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I have a code like this

int main()
{
    std::stringstream oss;
    std::cerr.rdbuf( oss.rdbuf() );

    std::cerr << "this goes to cerr";
    std::cout << "[" << oss.str() << "]";
}

But i get the output of the program as

[this goes to cerr]Segmentation fault

How does the program segfault?

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Where does [here's some text] come from? –  Oli Charlesworth May 24 '11 at 9:27
    
@Prasanth: Please try to post a minimal, compilable and executable example that reproduces the error. Otherwise, we can only guess. –  Björn Pollex May 24 '11 at 9:29
    
sorry.. that was the wrong output... –  Prasanth Madhavan May 24 '11 at 9:29
    
You are getting the crash with the above posted code? –  Naveen May 24 '11 at 9:31
    
yes.. gdb gives this.. (gdb) run [here's some text] Program received signal EXC_BAD_ACCESS, Could not access memory. Reason: 13 at address: 0x0000000000000000 0x00007fff80e8c5f8 in std::ostream::flush () –  Prasanth Madhavan May 24 '11 at 9:32

2 Answers 2

up vote 11 down vote accepted

This is because you do not restore the buffer of cerr before your program exits. Do it like this:

#include <iostream>
#include <sstream>

int main()
{
  std::stringstream oss;
  std::streambuf* old = std::cerr.rdbuf( oss.rdbuf() );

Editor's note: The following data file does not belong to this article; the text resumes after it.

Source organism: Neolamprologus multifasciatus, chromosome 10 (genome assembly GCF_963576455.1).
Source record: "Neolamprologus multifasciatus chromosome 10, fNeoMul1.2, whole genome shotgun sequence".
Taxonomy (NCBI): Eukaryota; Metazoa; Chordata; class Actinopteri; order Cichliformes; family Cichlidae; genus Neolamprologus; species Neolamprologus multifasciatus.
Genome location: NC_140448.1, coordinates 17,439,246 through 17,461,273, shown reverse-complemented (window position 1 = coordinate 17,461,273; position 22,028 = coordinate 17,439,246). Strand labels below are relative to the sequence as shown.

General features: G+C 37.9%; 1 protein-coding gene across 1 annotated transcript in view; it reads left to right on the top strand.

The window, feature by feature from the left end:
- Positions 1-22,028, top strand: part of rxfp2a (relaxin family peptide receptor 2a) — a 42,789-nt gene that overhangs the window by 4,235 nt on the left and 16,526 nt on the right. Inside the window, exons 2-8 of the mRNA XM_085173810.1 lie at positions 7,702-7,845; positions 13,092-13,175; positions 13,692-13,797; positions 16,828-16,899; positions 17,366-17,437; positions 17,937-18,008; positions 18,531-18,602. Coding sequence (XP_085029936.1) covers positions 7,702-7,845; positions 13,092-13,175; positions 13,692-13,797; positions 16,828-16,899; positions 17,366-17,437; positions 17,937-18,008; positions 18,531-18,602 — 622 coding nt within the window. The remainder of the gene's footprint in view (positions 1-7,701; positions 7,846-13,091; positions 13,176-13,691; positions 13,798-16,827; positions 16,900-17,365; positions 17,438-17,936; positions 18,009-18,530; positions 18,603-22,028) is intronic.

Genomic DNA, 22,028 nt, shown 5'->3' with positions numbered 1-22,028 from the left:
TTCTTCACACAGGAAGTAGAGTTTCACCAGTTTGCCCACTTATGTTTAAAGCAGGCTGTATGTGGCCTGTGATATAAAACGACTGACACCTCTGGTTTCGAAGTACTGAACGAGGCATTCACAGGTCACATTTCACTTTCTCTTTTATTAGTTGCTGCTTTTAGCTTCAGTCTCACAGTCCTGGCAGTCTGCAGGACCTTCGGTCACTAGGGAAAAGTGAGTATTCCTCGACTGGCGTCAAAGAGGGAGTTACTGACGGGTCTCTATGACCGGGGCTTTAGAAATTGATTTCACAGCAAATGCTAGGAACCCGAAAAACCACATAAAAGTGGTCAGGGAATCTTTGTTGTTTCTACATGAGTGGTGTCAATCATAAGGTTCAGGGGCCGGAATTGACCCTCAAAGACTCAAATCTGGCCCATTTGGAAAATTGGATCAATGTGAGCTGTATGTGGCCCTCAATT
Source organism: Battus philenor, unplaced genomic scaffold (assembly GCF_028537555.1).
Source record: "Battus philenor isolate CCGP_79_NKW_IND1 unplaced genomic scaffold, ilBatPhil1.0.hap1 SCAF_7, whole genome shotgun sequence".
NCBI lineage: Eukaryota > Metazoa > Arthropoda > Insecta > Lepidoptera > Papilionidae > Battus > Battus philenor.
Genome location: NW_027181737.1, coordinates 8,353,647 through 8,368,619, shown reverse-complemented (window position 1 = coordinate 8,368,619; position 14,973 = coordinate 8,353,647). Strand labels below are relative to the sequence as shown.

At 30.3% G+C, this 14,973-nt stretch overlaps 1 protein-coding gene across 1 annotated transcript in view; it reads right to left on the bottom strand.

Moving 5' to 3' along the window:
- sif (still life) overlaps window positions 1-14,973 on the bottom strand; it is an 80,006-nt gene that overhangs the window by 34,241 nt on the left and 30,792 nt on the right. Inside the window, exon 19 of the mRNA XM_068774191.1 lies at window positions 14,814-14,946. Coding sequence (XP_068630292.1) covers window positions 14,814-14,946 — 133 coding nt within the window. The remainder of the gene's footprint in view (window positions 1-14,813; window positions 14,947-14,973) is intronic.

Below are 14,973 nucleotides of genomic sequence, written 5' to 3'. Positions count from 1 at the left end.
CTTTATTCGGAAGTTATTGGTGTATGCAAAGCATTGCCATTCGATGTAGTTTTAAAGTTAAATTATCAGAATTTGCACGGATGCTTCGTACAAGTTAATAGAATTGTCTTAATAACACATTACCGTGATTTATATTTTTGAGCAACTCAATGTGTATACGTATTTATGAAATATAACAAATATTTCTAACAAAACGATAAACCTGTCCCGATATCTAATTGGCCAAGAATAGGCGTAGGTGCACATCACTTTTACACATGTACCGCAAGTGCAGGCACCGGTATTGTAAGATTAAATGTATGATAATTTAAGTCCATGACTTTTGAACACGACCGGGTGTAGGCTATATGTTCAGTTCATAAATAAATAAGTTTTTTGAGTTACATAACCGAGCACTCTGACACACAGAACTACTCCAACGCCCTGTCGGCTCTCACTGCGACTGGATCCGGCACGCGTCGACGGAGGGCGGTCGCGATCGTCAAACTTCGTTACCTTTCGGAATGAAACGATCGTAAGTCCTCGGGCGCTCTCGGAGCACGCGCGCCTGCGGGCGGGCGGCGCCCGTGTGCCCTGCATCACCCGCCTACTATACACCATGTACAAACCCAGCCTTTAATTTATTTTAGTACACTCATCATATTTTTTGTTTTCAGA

std::cerr << "this goes to cerr";
  std::cout << "[" << oss.str() << "]";
  std::cerr.rdbuf(old);
}

See this answer of mine for a solution that is exception safe.

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this works.. thankyou.. although this is just for redirection of cerr to stdout.. it doesnt work for redirecting stderr.. why is that so? –  Prasanth Madhavan May 24 '11 at 9:40
    
@Prasanth: It works for redirecting any iostream to any other iostream, but it requires some minor modifications. –  Björn Pollex May 24 '11 at 9:44

The other answer correctly address the how does this program segfault part of your question. However, I feel that the real question Redirecting stderr to stdout using string stream.. deserves a better answer:

You may simplify the whole shebang and make it scale and perform a infitely better better by just aliasing cerr to cout:

#include <iostream>

int main()
{
    std::cerr.rdbuf(std::cout.rdbuf());
    std::cerr << "this goes to cerr";
}

If you really want to be explicit:

    std::cerr.copyfmt(std::cout);
    std::cerr.clear(std::cout.rdstate());
    std::cerr.rdbuf(std::cout.rdbuf());

You can verify that the text is actually received on stdout when run

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